Desi wasn’t all that affectionate, so I wasn’t that worried about leaving her for a few days – she did well on her own. She was a rescue kitty; was born in an alley across the street from a library in which I worked. She was only a kitten roaming the streets near our building when she was hit by a car. My humane boss and another coworker took her to a vet – after she left the vet, my boss thought I should be the one to make a good home for her – so, Desi came to live with me. After a couple of corrective surgeries, she began to settle into her new routine. She loved attacking me, jumping from around corners and scaring the daylights out of me – I wasn’t that pleased about this as my three previous cats hadn’t exhibited this behavior. She did grow out of it eventually, for which I am grateful. I’m sure, though, it was just her feral nature that played a big part. Although a pretty short-haired tortoise shell, she didn’t like me to pick her up or, certainly not to hold her – and would seldom come near me. But, occasionally, she did let me stroke her. When she got tired of it, she’d let you know. She wasn’t fond of guests; few could even get near her. A kitty carrier was an abomination! However, during her last few years, she mellowed – she would come near me, and sit at my feet – she’d seek me out and let me pet her. So, those seventeen years of feeding, watering and cleaning cat boxes were noticed.
I must admit, I didn’t have the same rapport with Desi as I did with my most favorite cat, Winston, who preceded Desi. Otherwise known as Winnie, he was a handsome bi-color, black and white short-hair. He looked as if he was wearing a tuxedo. Winnie appeared, with a green ribbon around his neck, at the back door of the library in which I worked (not the one at which Desi appeared.) No one claimed him, so I took him home. He was part of my household for over eighteen years, was sick only once in his life and was especially friendly. Not only friendly, but he was gentle. He recognized his name, and would come when called. If I opened a bag of cheese curls (which I no longer eat) he would come running from some secret place in another part of the house. When my daughter was born, he acted much like a guard dog. He would sit under the crib as if he was in protection mode – never invading her space, but always alert. He was most patient with the little creature that was crawling across his floor space, and when she reached for his tail he never flinched or bit. Winnie did not know a stranger, he loved everyone that came into the house – he made friends with anyone who would pet him. I feel he would have lived more than eighteen years, but a freak accident took him from me. He is buried out in the back yard of the home in which we lived, under a beautiful oak tree.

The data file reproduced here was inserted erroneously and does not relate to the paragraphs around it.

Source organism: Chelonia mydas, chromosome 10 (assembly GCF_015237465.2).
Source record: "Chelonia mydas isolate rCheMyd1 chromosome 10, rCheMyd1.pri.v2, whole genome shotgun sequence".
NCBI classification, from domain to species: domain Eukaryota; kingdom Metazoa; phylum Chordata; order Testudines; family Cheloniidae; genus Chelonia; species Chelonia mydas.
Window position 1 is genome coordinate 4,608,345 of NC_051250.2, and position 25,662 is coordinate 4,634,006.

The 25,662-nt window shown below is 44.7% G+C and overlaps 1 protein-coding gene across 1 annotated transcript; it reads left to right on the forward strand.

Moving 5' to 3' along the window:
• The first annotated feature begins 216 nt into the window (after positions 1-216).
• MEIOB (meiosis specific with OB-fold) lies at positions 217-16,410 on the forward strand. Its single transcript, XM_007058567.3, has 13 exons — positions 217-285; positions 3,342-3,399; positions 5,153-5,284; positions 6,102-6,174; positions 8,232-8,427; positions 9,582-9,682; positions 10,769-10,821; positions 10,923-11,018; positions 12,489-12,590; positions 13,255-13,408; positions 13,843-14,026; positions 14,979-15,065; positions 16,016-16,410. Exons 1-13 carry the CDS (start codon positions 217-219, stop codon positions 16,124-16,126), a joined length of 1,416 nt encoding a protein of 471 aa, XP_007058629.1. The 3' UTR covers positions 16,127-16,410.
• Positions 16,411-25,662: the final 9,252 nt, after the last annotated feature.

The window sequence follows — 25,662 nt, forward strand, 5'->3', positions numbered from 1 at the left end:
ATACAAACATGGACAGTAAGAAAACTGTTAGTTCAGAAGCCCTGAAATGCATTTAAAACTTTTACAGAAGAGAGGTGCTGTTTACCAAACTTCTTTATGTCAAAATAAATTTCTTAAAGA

Although Winnie and Desi are the cats that lived with me the longest, I did have two other cats that had individual characteristics. Elkie, a white, soft, long-haired cat came to live me shortly after my first husband and I were married. The little kitten appeared at my back door, grease spot on her side and hungry. She allowed me to pick her up and provide her with a bit of milk. From then on she lived in our home. We named her Elkie because she liked playing with electric cords. She was a bit cautious of strangers and would hide whenever anyone else came into the house. She was affectionate to those who fed her, allowed us to hold and stroke her, but again, was leery of those she didn’t know. Winnie came to live with us a couple of years later and she accepted him – they became quite friendly. To this mix, another stray came to be with us. After we had moved into our new house, one day I heard a car stop rather abruptly at the corner, then quickly drive off. My curious nature led me to explore, and I discovered a black short-haired kitten had been dumped at the stop sign. Well, that was unsatisfactory – but, he now had a home. We named this rambunctious youngster Randolph. This little bundle of energy “talked” all of the time and seemed to complete the triangular dynamics of the family of one white cat, one black and white and, now, one black cat. When my husband and I divorced, Winston came with me and Elkie and Randolph went to live with their dad. I am guessing they are also in kitty heaven now.
Even though my cohabitation with cats has ceased for the time being, I will admit that I do enjoy the feelings of independence and not having to worry whether or not there is adequate provisions and care. I still, though, do look to see if that stool is occupied.